Sonatas & Soli Of Alan Beeler
Alan Beeler composer
Ladislav Bilan vibraphone
Jan Dvořák bassoon
Petr Hladík flute
Aleš Janeček clarinet
Lucie Kaucká piano
Jiří Král tuba
Vit Mužík violin
Dalibor Procházka bass trombone
Karolina Rojahn piano
Jennifer Slowick english horn, oboe
FOREVER BEELER represents a sampling of composer Alan Beeler’s prolific output throughout his musical career, which is generally defined by his commitment to compositional craft and structural clarity. The works featured on this album also reveal a playfulness lying just under the surface of Beeler’s compositional perspective. This quality of Beeler’s music is most notable in the seven sonatas for piano, often accompanied by another instrument, included in FOREVER BEELER.
Here, Beeler crafts engaging conversations between the players at his disposal – he employs a great deal of imitative writing and a more roaming style than in the more concise works on this album. A particularly clear example of Beeler’s fluid sense of style occurs in the second movement of his Sonata for Clarinet and Piano, which is dominated by a subtle “swing” characteristic as well as the “cakewalk rhythm” popular in early twentieth century ragtime music.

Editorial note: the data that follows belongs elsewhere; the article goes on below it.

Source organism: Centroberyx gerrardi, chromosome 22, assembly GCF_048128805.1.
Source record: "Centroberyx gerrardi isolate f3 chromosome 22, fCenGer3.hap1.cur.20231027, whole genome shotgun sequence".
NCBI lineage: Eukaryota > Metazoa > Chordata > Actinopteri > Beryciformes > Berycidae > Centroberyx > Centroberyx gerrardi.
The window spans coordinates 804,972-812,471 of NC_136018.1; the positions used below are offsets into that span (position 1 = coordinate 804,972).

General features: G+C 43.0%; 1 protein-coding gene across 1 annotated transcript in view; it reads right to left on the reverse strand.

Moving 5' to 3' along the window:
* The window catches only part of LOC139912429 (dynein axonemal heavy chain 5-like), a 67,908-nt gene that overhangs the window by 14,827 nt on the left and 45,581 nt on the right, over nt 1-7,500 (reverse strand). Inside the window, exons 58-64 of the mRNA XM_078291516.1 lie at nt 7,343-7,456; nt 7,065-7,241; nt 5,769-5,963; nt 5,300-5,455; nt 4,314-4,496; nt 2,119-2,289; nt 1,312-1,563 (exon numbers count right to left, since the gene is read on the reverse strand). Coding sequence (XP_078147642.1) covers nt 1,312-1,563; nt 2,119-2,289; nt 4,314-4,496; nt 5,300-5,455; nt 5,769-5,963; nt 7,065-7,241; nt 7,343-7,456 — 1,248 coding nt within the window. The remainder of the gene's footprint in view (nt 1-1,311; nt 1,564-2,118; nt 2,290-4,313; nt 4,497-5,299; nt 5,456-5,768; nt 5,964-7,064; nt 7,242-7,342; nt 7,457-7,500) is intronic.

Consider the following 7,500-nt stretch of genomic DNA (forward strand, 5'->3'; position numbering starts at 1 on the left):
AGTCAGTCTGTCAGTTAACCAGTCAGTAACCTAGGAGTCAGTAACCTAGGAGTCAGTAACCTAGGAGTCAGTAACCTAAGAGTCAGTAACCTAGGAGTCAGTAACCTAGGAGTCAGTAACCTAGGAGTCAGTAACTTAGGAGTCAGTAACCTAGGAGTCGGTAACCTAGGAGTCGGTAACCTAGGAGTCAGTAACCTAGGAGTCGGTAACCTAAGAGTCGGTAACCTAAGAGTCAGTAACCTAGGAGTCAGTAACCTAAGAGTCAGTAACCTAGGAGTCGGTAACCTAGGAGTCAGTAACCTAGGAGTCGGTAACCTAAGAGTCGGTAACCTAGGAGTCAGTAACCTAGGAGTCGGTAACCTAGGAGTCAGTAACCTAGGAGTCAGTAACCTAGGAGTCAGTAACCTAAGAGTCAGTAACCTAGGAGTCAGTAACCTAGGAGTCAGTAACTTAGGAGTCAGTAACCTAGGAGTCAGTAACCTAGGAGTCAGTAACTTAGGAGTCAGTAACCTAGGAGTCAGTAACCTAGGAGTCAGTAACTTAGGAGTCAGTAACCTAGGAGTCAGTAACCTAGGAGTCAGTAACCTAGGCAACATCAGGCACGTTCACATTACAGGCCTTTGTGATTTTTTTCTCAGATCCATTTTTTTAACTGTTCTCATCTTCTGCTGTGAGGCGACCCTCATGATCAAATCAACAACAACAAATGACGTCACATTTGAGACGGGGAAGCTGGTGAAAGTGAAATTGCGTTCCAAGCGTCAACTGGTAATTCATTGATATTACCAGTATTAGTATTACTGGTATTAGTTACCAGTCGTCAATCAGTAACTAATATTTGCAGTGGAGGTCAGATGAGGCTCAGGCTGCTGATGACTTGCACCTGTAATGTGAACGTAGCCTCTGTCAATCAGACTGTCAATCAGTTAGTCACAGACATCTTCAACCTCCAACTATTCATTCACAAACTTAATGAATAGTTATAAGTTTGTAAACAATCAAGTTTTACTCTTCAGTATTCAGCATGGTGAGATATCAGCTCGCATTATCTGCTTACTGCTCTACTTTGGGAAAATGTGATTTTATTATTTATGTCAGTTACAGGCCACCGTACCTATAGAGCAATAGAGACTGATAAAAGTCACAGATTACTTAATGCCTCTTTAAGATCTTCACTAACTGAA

One of the most deeply intriguing works in FOREVER BEELER is the Three Early Pieces for Piano, which ranks among the first music Beeler formally composed and published. These short pieces exemplify the directness of Beeler’s compositional voice, as they clearly develop and resolve a singular musical idea. In addition to being succinct, finely crafted piano miniatures, they stand as evidence to this album’s unique offerings to listeners.
It is extremely rare to have this kind of longitudinal representation of a composer’s career available in an individual recording. The collection is even more valuable because, despite his indomitable and specific approach to composition, Beeler’s oeuvre is filled with nuance, all of which stands out in FOREVER BEELER.
This album is also marked by the way it testifies to the creative conditions of the mid-twentieth century, when Beeler emerged as a composer. The many aforementioned sonatas featured on FOREVER BEELER, for example, suggest the composer’s abiding interest in the forms and styles of the eighteenth and nineteenth century. Yet, piano works like the Twelve-Tone Quartal Etude indicate Beeler was not only subject to a variety of stylistic influences, but also extremely skilled in fulfilling their aesthetic mandates.